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Ever thought about becoming an auto body technician? The collision repair industry is full of exciting opportunities for those who have a passion for cars and enjoy hands-on work. Skilled technicians are in demand, and
now is a great time to start training for a career you love.
If you’re considering a career as an auto body technician, you’ve come to the right place. Here are answers to 5 commonly asked questions about collision repair:
Auto body technicians (also known as collision repair technicians) repair collision damaged vehicles utilizing proper repair procedures, parts and paint. Accidents happen on roadways every day, and trained technicians are needed to fix the damage. A collision
repair technician’s job is to repair these vehicles so they look and drive like new.
Every accident is different, which means the damage technicians come across always presents a new set of challenges. For this reason, it’s important for collision repair technicians to be trained and well-versed in different repair techniques required
to fix whatever jobs may come their way.
Certification is an important element in preparing for a career in collision repair. Receiving specialized education from a trade school like Universal Technical Institute (UTI) is often a requirement for becoming an auto body repair technician.1 Having certifications can prepare you to perform your job well, which can make you a candidate when applying for jobs.
Due to UTI’s relationship with I-CAR, the provider of collision repair training standards as defined by the industry, students can receive valuable certifications as they complete their training. Graduates earn
recognition of their high level of training as I-CAR ProLevel individuals and receive I-CAR certificates for:
Graduates who achieve the Axalta Cromax® Pro Certified Refinish certification receive Refinish Technician Level 3 status to become Platinum individuals. Additional industry certifications include:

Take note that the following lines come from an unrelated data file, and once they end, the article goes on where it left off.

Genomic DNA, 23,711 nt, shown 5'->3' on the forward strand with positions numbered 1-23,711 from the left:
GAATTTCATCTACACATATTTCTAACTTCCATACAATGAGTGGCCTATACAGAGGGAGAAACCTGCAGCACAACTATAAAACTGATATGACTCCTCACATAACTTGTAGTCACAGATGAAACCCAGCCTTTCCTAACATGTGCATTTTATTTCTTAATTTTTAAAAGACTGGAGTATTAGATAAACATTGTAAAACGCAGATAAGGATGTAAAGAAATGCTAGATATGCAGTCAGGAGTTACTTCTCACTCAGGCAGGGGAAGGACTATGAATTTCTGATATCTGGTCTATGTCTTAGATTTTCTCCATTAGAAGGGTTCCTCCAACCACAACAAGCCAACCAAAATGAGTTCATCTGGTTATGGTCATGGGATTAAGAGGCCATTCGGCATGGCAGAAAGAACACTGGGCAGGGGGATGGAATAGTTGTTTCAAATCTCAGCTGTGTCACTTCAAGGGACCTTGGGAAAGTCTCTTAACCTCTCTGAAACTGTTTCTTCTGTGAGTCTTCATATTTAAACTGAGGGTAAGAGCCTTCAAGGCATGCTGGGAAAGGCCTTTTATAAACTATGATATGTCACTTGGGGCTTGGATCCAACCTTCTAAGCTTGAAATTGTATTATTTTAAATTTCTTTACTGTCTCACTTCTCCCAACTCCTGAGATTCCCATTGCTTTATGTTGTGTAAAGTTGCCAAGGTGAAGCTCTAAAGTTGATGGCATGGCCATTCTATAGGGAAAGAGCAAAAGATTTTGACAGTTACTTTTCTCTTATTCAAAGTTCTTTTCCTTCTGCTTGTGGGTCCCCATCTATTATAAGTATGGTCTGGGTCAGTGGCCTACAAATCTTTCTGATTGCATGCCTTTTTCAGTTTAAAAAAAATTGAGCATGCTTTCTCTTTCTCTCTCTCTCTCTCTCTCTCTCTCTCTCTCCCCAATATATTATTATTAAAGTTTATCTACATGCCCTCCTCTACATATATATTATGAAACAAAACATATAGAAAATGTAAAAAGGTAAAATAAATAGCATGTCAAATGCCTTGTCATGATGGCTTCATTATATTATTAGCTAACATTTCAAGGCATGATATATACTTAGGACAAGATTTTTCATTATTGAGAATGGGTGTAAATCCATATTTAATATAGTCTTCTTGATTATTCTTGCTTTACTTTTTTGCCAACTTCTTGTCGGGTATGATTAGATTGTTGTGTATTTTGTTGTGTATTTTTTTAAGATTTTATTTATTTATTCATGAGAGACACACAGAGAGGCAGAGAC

In Universal Technical Institute’s Collision Repair & Refinish Technology (CRRT) program, you can prepare for a career as a collision repair technician in 51 to 54 weeks. A new session of
the CRRT program starts every 3 to 6 weeks, depending on the campus, giving you the opportunity to get going and prepare for your career. There’s no waiting until “next semester”!
UTI’s fast-paced, hands-on training will walk you through core concepts you need to know in order to succeed in the industry, including:
When it comes to where to learn auto body repair, it’s important to choose an accredited school that is well respected in the industry. Attending a school with a positive, long-standing reputation ensures you will gain the knowledge and skills the
industry says matters most.
UTI students train with the tools, equipment and technology used in collision repair centers across the country. From the tools used in the shop to the materials for refinishing, the CRRT program was created in conjunction with leading manufacturers so you can train on the brands used in the workforce, including 3M, Audatex, Axalta, Information Services Inc. and Chief Automotive Technologies. The CRRT program is available at two UTI campuses: